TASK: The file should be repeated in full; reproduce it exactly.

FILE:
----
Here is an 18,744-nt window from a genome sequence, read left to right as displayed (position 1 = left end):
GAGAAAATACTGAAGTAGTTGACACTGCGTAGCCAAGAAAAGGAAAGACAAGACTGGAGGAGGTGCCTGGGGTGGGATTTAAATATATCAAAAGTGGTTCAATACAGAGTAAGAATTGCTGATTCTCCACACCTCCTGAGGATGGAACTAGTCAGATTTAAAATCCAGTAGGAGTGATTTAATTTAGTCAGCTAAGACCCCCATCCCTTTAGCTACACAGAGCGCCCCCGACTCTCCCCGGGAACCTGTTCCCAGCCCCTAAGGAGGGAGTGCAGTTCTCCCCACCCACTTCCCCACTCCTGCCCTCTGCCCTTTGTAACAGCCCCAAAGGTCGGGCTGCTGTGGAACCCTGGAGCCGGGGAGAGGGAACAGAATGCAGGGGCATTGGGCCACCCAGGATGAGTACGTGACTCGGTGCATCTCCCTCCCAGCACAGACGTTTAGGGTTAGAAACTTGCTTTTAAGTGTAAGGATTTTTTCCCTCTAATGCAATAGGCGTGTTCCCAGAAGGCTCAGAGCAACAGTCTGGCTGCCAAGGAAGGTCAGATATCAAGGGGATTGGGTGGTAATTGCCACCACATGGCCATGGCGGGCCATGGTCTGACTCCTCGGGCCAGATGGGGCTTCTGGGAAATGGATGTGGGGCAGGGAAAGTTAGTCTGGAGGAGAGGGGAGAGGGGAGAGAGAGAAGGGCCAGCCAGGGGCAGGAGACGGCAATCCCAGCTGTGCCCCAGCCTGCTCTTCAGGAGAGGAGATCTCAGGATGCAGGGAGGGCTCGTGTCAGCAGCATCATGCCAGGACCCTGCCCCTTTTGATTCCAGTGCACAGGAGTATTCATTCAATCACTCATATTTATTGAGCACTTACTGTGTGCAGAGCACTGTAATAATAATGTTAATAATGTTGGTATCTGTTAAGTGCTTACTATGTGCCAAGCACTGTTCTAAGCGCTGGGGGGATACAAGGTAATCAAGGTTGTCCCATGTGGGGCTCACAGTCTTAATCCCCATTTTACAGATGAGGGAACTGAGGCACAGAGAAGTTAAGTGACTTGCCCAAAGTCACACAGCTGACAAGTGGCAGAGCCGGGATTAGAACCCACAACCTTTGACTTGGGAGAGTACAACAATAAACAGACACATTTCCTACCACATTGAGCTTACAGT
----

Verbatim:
Here is an 18,744-nt window from a genome sequence, read left to right as displayed (position 1 = left end):
GAGAAAATACTGAAGTAGTTGACACTGCGTAGCCAAGAAAAGGAAAGACAAGACTGGAGGAGGTGCCTGGGGTGGGATTTAAATATATCAAAAGTGGTTCAATACAGAGTAAGAATTGCTGATTCTCCACACCTCCTGAGGATGGAACTAGTCAGATTTAAAATCCAGTAGGAGTGATTTAATTTAGTCAGCTAAGACCCCCATCCCTTTAGCTACACAGAGCGCCCCCGACTCTCCCCGGGAACCTGTTCCCAGCCCCTAAGGAGGGAGTGCAGTTCTCCCCACCCACTTCCCCACTCCTGCCCTCTGCCCTTTGTAACAGCCCCAAAGGTCGGGCTGCTGTGGAACCCTGGAGCCGGGGAGAGGGAACAGAATGCAGGGGCATTGGGCCACCCAGGATGAGTACGTGACTCGGTGCATCTCCCTCCCAGCACAGACGTTTAGGGTTAGAAACTTGCTTTTAAGTGTAAGGATTTTTTCCCTCTAATGCAATAGGCGTGTTCCCAGAAGGCTCAGAGCAACAGTCTGGCTGCCAAGGAAGGTCAGATATCAAGGGGATTGGGTGGTAATTGCCACCACATGGCCATGGCGGGCCATGGTCTGACTCCTCGGGCCAGATGGGGCTTCTGGGAAATGGATGTGGGGCAGGGAAAGTTAGTCTGGAGGAGAGGGGAGAGGGGAGAGAGAGAAGGGCCAGCCAGGGGCAGGAGACGGCAATCCCAGCTGTGCCCCAGCCTGCTCTTCAGGAGAGGAGATCTCAGGATGCAGGGAGGGCTCGTGTCAGCAGCATCATGCCAGGACCCTGCCCCTTTTGATTCCAGTGCACAGGAGTATTCATTCAATCACTCATATTTATTGAGCACTTACTGTGTGCAGAGCACTGTAATAATAATGTTAATAATGTTGGTATCTGTTAAGTGCTTACTATGTGCCAAGCACTGTTCTAAGCGCTGGGGGGATACAAGGTAATCAAGGTTGTCCCATGTGGGGCTCACAGTCTTAATCCCCATTTTACAGATGAGGGAACTGAGGCACAGAGAAGTTAAGTGACTTGCCCAAAGTCACACAGCTGACAAGTGGCAGAGCCGGGATTAGAACCCACAACCTTTGACTTGGGAGAGTACAACAATAAACAGACACATTTCCTACCACATTGAGCTTACAGT